Since meeting Adrian Paul, I keep having this TV sitcom idea running through my head. I play
myself, the obnoxious writer and inveterate Ebay collectibles seller. Paul, in my sitcom, portrays himself as the famous guy who was the Highlander, now my next door neighbor. Why an actor would suddenly move to Tennessee I don't know. I'll have to ask Brad Pitt when I see him. Anyway, the comedy opens with Adrian Paul shopping incognito in the local supermarket. My character, spying an opportunity to land a valuable souvenir, grabs a stuffed rabbit and approaches Paul. "Ok, Adrian. Sign the bunny for me and you don't get mobbed in aisle three at Krogers."
In his best Highlander voice, Adrian would reply, "I told you before Wiley, you get no more autographs from me."
"See the fat chick over by the doughnuts? Let's see if she's a fan," I say with sinister glee
on my face as I turn to call the woman. "Here we are..." I begin singing.
"You're bluffing. You don't have the guts," says Paul, picking up a broomstick to pummel me.
"Oh no? Drop the broom, sign the bunny or I start screaming 'Adrian' like it's a Rocky movie reunion. Do you really want to see what a store full of soccer moms and teeny boppers will do to you? It could get ugly."
Fighting back the anger, Adrian Paul signs the bunny and tosses it in my shopping cart, the look of anger and disgust on his face a thing of beauty. I wheel about and depart, waving the bunny in triumph.
Later that same day, while I'm dining alone at Giuseppe's, celebrating my upcoming Ebay windfall, in walks Adrian Paul with two beautiful women in tow. "Wiley," he says, "What a surprise. Marguerite, Ellinor, this is my good friend and neighbor Wiley Vaughn. I see you're alone old man. Do you mind if we join you?"
"Please do," I cry, elated at my good fortune. Adrian and the women join me, ordering lavish meals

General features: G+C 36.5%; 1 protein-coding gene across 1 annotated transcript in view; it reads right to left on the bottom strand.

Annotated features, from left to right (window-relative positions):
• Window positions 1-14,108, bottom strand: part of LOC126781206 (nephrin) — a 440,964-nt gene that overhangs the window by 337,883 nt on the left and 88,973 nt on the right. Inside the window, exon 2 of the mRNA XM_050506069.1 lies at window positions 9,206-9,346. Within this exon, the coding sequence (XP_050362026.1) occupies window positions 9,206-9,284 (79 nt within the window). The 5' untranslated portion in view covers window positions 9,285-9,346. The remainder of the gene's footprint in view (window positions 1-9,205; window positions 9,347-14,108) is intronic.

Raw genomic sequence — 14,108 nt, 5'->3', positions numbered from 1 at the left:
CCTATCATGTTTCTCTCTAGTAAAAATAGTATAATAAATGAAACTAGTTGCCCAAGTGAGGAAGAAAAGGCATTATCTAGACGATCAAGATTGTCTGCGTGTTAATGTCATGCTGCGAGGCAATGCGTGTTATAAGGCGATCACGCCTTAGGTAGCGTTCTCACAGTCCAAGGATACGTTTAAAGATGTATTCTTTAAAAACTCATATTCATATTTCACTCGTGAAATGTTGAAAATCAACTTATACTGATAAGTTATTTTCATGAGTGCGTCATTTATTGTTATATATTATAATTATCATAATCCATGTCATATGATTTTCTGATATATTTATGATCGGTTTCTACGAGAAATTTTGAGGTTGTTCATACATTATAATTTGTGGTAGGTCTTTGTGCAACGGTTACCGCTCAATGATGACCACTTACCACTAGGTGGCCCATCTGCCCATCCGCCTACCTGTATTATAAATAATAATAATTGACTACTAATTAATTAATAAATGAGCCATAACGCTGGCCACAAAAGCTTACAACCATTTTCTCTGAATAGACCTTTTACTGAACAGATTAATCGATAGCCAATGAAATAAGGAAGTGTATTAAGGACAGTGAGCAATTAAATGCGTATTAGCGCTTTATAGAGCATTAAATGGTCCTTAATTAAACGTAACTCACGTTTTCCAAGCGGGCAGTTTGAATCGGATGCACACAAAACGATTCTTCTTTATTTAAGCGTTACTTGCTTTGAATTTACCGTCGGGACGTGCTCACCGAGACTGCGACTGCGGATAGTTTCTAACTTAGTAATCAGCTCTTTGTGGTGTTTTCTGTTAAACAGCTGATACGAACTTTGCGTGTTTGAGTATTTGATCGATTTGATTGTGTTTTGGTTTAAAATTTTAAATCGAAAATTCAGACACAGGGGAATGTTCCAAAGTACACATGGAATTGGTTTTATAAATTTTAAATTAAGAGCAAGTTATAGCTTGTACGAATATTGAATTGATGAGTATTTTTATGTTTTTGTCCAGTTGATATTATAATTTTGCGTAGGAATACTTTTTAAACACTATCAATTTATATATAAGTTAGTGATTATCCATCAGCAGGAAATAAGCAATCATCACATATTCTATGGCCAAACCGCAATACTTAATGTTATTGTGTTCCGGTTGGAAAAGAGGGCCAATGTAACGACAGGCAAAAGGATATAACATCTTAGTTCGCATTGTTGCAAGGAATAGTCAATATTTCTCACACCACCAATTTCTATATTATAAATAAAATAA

while enthralling me with intricate tales of Hollywood movie making. I throw in my own tales of writing the Wanderers series, doing the comic conventions and the day to day activities of a Loredagger
writer. All is heavenly, as all the locals are seeing me chatting up a big star.
Suddenly Adrian's phone rings. "What?" he thunders in that great action hero voice. "Hang on. I'll be right there. Wiley, I've got to run. Be a good man and pick up the check, eh? Catch you later pal." He smiles the old Duncan Macleod smile and runs out the door with both women giggling behind him, just as the waiter brings a check so big, he has to use two hands to place it on the table before me. Bursting into laughter, the studio audience roars, as I fume at the table, my Ebay profits disappearing before my eyes.
Now, what does the previous material have to do with Adrian Paul and The Sword Experience?
Nothing. It did make my sweet wife laugh though, so it was worth including in the blog. Now,
as to the real deal.
Having decades of experience in swordsmanship, Adrian Paul is expert in handling blades for
television and movie making. Sharing his knowledge is done expertly as well. Running the class
through some warmup exercises, Paul demonstrated not only his skill as an instructor, but his
sense of humor as well. Though my knees and bones were begging for mercy early on, I enjoyed
every moment of it.
Assigned a black bokken, I was to train for the Hero part of the scenario, while my sparring
partner Gabriel, the Villain received a red bokken. Great. I'm 60 and my partner is at least 20 years younger than me. It's going to take a lot of camera magic to make that combo look believable.
Anyway, I'm ecstatic the exercise is over. Now comes the drilling.
With no nonsense tolerated and absolutely no horseplay allowed, Paul put us through our paces.
Demonstrating the desired technique, observing our moves and correcting our faults was done seamlessly. At times, I felt like I was Ritchie from the TV show, about to duel and getting last minute advice from Duncan.
For several hours this went on. Sufficiently satisfied the class knew the basic pattern for the drill,
Paul set us to individual drilling with our sparring partner. Here's where our Hero/Villain roles became important. As envisioned by Paul, the Heroes would be down on one knee, black bokkens thrust
blade first into the ground as the savage Villains charge into the scene. Heros would then